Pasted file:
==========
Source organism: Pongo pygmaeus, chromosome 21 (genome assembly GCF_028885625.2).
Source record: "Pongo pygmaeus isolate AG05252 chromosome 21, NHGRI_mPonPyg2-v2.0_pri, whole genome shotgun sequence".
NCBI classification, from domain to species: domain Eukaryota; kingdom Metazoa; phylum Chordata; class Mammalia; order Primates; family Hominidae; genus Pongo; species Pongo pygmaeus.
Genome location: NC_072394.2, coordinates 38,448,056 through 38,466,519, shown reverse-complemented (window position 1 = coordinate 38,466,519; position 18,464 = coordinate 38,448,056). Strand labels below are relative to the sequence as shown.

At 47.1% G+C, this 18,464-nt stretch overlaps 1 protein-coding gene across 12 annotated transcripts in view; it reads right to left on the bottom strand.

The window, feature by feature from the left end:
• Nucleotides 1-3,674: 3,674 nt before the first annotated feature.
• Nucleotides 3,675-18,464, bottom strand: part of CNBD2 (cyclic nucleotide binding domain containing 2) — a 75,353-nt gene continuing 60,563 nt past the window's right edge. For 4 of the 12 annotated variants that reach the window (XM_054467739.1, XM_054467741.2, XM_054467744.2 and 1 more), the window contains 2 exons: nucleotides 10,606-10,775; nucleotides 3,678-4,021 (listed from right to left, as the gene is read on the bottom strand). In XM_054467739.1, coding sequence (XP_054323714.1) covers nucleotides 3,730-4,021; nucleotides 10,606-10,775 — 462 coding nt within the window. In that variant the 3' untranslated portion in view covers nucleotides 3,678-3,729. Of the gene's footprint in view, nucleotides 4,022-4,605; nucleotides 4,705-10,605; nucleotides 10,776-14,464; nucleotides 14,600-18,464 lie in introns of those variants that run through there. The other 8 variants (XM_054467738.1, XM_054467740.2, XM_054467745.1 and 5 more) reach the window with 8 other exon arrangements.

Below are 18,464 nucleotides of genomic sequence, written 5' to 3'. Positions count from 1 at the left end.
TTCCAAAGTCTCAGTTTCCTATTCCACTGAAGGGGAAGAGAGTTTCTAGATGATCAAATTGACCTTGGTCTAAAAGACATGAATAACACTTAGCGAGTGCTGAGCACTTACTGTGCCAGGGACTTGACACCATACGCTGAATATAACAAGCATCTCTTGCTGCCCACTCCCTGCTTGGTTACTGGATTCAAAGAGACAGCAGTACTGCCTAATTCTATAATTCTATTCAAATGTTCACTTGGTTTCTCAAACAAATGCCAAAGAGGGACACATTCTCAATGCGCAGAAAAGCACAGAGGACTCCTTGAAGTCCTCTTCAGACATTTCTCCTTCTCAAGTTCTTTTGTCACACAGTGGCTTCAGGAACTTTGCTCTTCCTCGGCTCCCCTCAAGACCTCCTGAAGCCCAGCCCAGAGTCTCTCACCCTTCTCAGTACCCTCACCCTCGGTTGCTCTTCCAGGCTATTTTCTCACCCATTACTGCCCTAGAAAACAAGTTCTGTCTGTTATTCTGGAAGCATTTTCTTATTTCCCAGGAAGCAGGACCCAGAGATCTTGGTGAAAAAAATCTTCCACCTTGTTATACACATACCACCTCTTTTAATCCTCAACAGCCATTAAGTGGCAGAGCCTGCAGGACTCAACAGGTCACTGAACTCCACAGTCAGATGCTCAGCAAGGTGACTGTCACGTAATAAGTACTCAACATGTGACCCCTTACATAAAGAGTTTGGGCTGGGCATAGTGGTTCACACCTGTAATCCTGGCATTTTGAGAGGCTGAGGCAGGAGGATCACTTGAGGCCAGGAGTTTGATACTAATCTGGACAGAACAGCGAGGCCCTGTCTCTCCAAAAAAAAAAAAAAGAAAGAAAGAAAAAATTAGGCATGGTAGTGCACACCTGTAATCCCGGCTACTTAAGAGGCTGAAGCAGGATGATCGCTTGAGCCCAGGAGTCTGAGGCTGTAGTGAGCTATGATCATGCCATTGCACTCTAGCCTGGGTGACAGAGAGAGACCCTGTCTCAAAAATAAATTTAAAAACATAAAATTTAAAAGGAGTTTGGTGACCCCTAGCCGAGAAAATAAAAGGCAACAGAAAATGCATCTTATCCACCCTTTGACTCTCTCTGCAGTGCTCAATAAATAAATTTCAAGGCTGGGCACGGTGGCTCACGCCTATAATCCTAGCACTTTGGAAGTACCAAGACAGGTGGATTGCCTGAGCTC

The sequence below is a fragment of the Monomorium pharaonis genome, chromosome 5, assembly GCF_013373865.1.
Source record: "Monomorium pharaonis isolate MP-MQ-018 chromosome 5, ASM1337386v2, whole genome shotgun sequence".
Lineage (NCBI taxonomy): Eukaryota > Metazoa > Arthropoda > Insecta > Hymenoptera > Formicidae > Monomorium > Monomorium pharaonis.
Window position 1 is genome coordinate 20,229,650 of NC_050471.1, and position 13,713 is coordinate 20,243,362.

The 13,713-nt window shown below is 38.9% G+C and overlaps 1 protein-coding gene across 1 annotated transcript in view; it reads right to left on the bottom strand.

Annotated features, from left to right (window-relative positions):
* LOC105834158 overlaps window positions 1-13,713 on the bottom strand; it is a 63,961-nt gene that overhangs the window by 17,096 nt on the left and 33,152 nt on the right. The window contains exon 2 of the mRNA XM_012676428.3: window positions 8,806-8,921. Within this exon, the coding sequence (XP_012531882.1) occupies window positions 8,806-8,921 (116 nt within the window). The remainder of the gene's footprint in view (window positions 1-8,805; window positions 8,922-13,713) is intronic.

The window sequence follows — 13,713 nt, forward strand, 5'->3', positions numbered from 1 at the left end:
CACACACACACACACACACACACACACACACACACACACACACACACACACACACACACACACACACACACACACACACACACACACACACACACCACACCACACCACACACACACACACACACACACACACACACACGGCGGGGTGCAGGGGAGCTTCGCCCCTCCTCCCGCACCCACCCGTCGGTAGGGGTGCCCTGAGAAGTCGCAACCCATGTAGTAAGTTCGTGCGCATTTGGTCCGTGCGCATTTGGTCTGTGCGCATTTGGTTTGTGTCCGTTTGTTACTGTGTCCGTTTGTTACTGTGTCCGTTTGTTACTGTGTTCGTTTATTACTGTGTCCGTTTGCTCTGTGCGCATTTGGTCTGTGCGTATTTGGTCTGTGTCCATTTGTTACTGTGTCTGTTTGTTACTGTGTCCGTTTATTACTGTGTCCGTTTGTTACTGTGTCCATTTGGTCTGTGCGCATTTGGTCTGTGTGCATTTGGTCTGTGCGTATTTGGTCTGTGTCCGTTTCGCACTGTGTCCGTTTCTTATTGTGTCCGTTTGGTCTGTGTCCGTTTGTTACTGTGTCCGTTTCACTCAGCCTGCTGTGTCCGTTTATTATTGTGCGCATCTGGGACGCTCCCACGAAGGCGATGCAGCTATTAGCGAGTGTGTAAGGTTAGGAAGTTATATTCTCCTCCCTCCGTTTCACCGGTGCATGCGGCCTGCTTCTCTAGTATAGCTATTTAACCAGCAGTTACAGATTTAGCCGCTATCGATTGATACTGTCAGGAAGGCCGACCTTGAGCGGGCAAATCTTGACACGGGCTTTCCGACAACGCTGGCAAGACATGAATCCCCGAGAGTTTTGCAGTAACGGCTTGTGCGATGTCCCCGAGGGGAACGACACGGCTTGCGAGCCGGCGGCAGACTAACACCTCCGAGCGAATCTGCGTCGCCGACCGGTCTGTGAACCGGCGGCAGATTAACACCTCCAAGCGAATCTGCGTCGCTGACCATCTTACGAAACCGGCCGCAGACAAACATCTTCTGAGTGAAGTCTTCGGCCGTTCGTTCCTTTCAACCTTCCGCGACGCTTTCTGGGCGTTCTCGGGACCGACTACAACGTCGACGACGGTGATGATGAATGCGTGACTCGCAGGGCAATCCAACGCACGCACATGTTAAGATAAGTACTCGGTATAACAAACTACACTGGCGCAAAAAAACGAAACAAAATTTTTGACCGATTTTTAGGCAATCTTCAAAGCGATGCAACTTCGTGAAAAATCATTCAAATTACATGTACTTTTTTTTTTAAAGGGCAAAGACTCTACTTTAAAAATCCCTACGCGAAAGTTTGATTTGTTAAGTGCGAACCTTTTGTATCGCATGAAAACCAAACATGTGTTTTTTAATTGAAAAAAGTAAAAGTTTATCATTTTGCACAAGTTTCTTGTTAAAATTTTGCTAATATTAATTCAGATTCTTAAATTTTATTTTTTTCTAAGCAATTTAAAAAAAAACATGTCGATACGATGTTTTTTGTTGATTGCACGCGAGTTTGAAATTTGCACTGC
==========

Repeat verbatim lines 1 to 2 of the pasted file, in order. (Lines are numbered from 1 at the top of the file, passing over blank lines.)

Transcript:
Source organism: Pongo pygmaeus, chromosome 21 (genome assembly GCF_028885625.2).
Source record: "Pongo pygmaeus isolate AG05252 chromosome 21, NHGRI_mPonPyg2-v2.0_pri, whole genome shotgun sequence".